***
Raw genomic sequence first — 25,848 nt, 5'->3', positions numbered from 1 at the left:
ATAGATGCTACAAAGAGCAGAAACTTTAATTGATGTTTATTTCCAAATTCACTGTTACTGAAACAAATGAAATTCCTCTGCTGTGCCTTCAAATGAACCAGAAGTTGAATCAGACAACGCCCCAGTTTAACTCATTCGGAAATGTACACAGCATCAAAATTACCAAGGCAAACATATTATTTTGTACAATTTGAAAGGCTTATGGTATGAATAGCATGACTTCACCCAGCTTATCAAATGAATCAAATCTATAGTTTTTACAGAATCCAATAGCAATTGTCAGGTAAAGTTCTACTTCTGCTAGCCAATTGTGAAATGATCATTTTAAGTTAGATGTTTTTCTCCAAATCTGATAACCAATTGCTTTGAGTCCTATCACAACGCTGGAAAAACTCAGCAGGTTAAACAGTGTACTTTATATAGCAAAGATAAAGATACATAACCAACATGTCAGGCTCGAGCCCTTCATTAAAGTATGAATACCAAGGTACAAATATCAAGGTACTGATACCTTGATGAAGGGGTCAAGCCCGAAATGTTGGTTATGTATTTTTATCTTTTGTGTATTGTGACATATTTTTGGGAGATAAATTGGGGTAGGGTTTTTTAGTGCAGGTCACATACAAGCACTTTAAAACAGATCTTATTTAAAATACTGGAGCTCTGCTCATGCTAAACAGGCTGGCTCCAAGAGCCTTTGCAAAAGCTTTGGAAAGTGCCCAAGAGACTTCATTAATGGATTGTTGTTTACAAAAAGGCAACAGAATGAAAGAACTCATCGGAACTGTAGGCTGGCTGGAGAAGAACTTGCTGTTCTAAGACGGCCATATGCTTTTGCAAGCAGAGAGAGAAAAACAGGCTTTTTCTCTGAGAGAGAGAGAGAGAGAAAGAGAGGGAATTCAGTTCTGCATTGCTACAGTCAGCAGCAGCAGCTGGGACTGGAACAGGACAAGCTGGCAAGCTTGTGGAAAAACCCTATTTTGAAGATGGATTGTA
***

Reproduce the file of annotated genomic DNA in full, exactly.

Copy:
Raw genomic sequence first — 25,848 nt, 5'->3', positions numbered from 1 at the left:
ATAGATGCTACAAAGAGCAGAAACTTTAATTGATGTTTATTTCCAAATTCACTGTTACTGAAACAAATGAAATTCCTCTGCTGTGCCTTCAAATGAACCAGAAGTTGAATCAGACAACGCCCCAGTTTAACTCATTCGGAAATGTACACAGCATCAAAATTACCAAGGCAAACATATTATTTTGTACAATTTGAAAGGCTTATGGTATGAATAGCATGACTTCACCCAGCTTATCAAATGAATCAAATCTATAGTTTTTACAGAATCCAATAGCAATTGTCAGGTAAAGTTCTACTTCTGCTAGCCAATTGTGAAATGATCATTTTAAGTTAGATGTTTTTCTCCAAATCTGATAACCAATTGCTTTGAGTCCTATCACAACGCTGGAAAAACTCAGCAGGTTAAACAGTGTACTTTATATAGCAAAGATAAAGATACATAACCAACATGTCAGGCTCGAGCCCTTCATTAAAGTATGAATACCAAGGTACAAATATCAAGGTACTGATACCTTGATGAAGGGGTCAAGCCCGAAATGTTGGTTATGTATTTTTATCTTTTGTGTATTGTGACATATTTTTGGGAGATAAATTGGGGTAGGGTTTTTTAGTGCAGGTCACATACAAGCACTTTAAAACAGATCTTATTTAAAATACTGGAGCTCTGCTCATGCTAAACAGGCTGGCTCCAAGAGCCTTTGCAAAAGCTTTGGAAAGTGCCCAAGAGACTTCATTAATGGATTGTTGTTTACAAAAAGGCAACAGAATGAAAGAACTCATCGGAACTGTAGGCTGGCTGGAGAAGAACTTGCTGTTCTAAGACGGCCATATGCTTTTGCAAGCAGAGAGAGAAAAACAGGCTTTTTCTCTGAGAGAGAGAGAGAGAGAAAGAGAGGGAATTCAGTTCTGCATTGCTACAGTCAGCAGCAGCAGCTGGGACTGGAACAGGACAAGCTGGCAAGCTTGTGGAAAAACCCTATTTTGAAGATGGATTGTA